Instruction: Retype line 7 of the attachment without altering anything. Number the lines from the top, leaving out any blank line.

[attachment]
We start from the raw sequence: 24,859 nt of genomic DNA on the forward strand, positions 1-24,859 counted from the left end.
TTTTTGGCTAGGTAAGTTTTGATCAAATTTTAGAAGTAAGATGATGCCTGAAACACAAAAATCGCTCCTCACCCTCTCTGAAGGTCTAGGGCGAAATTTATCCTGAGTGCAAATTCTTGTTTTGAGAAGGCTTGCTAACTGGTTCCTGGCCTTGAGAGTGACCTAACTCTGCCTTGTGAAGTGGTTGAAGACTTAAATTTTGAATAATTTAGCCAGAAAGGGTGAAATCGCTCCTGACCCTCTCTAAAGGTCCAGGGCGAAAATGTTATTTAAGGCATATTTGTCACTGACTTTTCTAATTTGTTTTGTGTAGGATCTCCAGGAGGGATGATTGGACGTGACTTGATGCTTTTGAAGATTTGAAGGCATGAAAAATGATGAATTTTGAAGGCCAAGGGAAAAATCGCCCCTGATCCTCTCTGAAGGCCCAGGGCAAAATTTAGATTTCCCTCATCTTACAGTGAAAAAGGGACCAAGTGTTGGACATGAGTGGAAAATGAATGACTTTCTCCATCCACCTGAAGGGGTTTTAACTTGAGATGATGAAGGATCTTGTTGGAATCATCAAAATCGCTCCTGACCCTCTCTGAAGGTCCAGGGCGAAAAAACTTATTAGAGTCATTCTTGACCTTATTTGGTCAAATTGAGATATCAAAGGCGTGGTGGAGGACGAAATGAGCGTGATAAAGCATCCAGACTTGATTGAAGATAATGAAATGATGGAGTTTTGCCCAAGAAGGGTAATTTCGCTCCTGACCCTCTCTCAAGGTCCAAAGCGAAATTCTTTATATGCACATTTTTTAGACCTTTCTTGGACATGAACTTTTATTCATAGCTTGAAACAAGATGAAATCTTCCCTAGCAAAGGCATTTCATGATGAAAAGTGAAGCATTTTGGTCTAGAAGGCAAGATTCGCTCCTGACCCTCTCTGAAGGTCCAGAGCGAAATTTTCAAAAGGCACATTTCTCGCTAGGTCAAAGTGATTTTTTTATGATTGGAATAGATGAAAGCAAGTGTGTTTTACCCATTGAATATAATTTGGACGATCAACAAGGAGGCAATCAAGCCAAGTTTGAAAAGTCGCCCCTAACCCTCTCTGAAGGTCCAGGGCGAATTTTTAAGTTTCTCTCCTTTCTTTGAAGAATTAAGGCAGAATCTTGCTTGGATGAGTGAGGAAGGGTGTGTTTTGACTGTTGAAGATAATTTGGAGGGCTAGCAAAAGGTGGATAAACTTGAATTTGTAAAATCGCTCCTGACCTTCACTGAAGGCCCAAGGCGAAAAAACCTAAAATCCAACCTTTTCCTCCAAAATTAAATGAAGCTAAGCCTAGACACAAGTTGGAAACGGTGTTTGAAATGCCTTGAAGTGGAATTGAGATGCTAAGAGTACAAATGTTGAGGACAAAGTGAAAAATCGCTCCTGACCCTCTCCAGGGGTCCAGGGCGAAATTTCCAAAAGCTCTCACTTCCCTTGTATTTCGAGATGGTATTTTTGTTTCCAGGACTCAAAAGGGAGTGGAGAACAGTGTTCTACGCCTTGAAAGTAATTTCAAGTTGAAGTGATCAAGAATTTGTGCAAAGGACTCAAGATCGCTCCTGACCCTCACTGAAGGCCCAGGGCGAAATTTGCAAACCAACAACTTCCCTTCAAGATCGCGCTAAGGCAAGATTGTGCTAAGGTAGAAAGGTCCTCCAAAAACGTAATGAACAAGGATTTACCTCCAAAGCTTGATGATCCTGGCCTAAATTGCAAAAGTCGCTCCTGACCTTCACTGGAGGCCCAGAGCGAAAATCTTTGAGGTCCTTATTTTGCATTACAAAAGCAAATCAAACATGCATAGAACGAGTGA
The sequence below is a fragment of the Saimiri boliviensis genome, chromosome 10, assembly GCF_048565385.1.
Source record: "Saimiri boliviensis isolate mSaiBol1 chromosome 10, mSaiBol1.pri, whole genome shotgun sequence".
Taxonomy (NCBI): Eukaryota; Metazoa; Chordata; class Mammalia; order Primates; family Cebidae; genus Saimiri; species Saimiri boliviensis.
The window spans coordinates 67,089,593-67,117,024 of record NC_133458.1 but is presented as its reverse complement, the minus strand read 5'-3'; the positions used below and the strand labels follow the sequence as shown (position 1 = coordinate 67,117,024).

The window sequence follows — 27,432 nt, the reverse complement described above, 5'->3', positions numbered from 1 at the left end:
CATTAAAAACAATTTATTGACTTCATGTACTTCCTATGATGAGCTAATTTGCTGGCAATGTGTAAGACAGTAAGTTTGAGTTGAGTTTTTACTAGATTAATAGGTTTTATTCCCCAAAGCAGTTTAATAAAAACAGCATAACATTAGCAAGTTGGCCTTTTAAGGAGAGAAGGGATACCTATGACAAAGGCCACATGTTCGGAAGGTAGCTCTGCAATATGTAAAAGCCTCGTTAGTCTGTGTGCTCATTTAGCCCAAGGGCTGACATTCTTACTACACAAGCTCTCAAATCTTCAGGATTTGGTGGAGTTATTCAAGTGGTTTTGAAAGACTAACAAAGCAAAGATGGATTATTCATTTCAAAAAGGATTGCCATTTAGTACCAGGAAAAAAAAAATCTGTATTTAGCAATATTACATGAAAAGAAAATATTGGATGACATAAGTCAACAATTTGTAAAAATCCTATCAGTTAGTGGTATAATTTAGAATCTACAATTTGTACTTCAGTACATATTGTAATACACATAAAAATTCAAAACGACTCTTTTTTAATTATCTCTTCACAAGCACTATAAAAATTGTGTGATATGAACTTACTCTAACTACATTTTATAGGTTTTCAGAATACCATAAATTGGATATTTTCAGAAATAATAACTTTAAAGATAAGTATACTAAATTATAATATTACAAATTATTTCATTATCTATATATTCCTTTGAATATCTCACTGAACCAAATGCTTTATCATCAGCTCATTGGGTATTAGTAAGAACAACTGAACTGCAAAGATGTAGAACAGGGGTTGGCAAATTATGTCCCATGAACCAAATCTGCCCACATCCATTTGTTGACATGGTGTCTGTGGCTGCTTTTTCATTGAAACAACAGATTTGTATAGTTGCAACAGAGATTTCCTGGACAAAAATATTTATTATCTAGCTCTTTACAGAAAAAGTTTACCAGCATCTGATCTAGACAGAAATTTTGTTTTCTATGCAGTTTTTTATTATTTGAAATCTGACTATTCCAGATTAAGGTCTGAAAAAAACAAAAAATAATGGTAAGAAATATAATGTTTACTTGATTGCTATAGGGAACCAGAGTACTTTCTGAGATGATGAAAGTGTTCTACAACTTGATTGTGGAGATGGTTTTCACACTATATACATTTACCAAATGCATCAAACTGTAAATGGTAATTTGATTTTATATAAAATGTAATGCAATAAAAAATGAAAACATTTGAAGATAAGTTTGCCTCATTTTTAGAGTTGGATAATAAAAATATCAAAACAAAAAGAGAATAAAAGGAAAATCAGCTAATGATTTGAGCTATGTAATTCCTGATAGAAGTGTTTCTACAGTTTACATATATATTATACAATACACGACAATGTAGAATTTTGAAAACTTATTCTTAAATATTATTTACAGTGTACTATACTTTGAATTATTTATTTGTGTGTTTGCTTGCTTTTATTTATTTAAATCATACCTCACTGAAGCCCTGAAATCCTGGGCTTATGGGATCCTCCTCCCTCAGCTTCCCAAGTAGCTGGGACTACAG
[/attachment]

The window sequence follows — 27,432 nt, the reverse complement described above, 5'->3', positions numbered from 1 at the left end: